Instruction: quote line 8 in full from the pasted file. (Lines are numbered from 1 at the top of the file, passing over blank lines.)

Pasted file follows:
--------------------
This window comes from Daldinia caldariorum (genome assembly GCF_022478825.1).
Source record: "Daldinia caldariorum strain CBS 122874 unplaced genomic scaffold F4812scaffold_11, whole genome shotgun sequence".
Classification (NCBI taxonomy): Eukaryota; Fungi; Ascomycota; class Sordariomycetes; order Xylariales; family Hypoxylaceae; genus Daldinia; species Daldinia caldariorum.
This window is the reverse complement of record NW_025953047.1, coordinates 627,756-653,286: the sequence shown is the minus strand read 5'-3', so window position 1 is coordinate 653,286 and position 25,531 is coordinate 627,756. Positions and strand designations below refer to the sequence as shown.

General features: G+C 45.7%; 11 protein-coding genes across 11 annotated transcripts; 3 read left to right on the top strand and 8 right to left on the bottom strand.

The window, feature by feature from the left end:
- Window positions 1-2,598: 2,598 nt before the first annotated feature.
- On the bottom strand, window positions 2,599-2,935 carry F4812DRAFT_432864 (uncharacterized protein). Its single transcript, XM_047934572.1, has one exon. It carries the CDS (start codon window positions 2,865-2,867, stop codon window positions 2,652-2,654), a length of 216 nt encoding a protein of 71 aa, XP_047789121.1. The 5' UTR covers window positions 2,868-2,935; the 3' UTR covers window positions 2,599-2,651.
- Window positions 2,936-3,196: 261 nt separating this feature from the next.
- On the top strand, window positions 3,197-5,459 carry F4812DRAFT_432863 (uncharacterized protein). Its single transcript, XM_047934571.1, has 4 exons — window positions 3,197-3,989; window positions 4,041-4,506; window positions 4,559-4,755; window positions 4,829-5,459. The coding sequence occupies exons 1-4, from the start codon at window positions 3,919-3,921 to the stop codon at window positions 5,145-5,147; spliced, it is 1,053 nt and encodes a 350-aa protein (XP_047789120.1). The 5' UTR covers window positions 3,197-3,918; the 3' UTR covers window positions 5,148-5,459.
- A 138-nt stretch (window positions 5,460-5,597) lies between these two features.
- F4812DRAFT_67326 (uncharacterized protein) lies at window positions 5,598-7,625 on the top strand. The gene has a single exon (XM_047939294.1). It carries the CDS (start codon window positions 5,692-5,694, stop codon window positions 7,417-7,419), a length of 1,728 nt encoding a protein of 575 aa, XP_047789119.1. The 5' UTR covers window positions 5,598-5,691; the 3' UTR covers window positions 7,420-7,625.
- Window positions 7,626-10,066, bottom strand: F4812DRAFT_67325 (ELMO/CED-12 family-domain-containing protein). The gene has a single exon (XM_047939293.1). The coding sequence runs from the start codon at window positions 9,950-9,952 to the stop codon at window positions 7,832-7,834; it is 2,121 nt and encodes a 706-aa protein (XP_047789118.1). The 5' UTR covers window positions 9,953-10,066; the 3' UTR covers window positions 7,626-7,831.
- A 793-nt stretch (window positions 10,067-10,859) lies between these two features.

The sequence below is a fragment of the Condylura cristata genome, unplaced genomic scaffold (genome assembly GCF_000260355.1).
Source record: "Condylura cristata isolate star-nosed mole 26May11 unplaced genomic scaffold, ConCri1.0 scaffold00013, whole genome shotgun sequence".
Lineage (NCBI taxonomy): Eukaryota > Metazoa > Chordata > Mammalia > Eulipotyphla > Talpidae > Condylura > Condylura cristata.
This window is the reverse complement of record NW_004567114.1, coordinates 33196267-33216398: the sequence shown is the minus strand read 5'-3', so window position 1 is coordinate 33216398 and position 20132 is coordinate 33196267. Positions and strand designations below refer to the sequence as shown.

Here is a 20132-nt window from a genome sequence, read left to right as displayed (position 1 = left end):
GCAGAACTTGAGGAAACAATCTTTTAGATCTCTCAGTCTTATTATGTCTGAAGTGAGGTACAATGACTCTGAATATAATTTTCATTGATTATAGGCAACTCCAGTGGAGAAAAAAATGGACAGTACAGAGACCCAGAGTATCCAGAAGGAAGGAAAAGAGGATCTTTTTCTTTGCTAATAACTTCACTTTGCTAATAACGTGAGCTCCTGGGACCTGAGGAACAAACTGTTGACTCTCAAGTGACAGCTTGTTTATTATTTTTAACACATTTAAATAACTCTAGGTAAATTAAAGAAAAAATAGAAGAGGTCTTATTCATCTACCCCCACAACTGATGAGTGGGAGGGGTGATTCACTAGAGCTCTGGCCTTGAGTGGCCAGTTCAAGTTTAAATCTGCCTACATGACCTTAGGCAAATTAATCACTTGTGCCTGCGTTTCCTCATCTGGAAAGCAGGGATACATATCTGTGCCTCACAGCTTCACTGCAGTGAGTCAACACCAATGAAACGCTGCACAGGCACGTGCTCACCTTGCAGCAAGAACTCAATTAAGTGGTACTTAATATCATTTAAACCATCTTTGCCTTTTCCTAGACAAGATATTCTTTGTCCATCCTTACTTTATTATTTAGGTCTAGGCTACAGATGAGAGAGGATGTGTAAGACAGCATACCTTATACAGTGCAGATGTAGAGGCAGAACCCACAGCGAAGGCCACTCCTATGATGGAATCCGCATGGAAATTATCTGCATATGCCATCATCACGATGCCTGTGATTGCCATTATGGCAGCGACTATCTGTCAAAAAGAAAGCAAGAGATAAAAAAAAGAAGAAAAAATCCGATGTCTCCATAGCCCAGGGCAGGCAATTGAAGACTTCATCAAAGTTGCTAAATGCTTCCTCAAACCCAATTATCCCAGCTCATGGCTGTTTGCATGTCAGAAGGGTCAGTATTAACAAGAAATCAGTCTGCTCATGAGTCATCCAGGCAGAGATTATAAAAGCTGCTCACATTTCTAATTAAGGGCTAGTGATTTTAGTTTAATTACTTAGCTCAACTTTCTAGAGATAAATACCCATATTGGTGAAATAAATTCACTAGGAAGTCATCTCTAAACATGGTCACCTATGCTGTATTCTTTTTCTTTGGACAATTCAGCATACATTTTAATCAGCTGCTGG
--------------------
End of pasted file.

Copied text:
- On the bottom strand, window positions 2,599-2,935 carry F4812DRAFT_432864 (uncharacterized protein). Its single transcript, XM_047934572.1, has one exon. It carries the CDS (start codon window positions 2,865-2,867, stop codon window positions 2,652-2,654), a length of 216 nt encoding a protein of 71 aa, XP_047789121.1. The 5' UTR covers window positions 2,868-2,935; the 3' UTR covers window positions 2,599-2,651.